U.S. Patent # 6,020,001 (the ‘001 patent) directed to a pharmaceutical composition for oral administration comprising a film-coated tablet containing 3-[1-(dimethylamino)ethyl]-N-methyl-1H-indole-5-methanesulphonamide succinate (1:1) salt as active ingredient, and a pharmaceutically acceptable carrier or excipient.

U.S. Patent # 6,368,627 (the ‘627 patent) directed to a method of treating or prophylactically treating a human suffering from migraine which comprises oral administration of a pharmaceutical composition comprising a film-coated solid dosage form of 3-[2-dimethylamino)ethyl]-N-methyl-1H-indole-5-methanesulfonamide or a pharmaceutically acceptable salt or solvate therefore as active ingredient.

DRL Eyes Sumatriptan!

In December 2003, DRL filed an abbreviated new drug application (ANDA) with U.S. FDA seeking marketing approval for its generic version of Imitrex tablet, along with Para IV certification on four of the five O.B. listed patents for Imitrex tablets. After receiving notification for DRL, GSK subsequently sued DRL and filed patent infringement lawsuit in the U.S. District Court for the Southern District of New York alleging patent infringement of the species patent. Later six other generic companies also filed ANDAs for Imitrex but of those only Cobalt Pharmaceuticals certified Para IV certification for the species patent, challenging its validity. GSK filed infringement suit against Cobalt in the U.S. District Court for the Southern District of New York. In February 2005, GSK also filed a patent infringement suit against Spectrum Pharmaceutical in the U.S. District Court for the District of Delaware, alleging infringement of the species patent. However, Spectrum filed ANDA for marketing approval for sumatriptan injection.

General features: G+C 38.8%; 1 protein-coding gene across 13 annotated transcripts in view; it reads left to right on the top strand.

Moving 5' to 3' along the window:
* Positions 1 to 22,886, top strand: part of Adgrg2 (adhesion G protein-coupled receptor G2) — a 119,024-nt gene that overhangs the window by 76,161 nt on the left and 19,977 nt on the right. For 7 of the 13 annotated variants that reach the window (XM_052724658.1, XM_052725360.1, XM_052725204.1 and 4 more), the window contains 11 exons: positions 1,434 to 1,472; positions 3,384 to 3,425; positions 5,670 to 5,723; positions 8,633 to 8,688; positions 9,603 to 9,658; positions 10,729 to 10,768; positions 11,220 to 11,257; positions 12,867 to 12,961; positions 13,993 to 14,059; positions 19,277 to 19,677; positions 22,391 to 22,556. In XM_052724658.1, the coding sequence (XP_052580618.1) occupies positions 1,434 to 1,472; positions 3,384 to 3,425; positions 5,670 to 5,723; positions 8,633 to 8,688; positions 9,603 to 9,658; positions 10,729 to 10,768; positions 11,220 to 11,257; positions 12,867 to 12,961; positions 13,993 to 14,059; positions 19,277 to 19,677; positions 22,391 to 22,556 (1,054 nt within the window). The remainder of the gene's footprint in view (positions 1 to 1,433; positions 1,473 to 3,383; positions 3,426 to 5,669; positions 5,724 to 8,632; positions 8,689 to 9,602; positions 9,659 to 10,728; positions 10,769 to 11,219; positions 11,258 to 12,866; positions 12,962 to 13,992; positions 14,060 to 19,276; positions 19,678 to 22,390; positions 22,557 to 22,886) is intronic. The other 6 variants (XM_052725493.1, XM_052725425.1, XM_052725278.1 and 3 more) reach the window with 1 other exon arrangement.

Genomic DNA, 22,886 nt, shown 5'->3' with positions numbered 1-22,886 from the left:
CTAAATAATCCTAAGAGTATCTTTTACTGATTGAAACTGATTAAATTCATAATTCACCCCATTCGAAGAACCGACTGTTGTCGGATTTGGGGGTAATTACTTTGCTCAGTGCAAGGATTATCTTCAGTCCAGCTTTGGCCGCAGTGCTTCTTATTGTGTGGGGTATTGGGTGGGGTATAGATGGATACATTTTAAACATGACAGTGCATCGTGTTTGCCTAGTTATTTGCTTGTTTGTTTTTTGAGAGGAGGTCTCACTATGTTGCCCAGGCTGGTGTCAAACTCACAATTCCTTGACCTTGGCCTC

GSK’s Unexpected Move

In the meantime, GSK made a surprising and unexpected move by filing Disclaimer and Dedication with the USPTO for the ‘559, ‘001 and ‘627 patents under 35 U.S.C. § 253 and thereby dedicating to the public the entire term of the said patents. The dedication was filed on August 16, 2004 and subsequently notified in Official Gazette on November 02, 2004.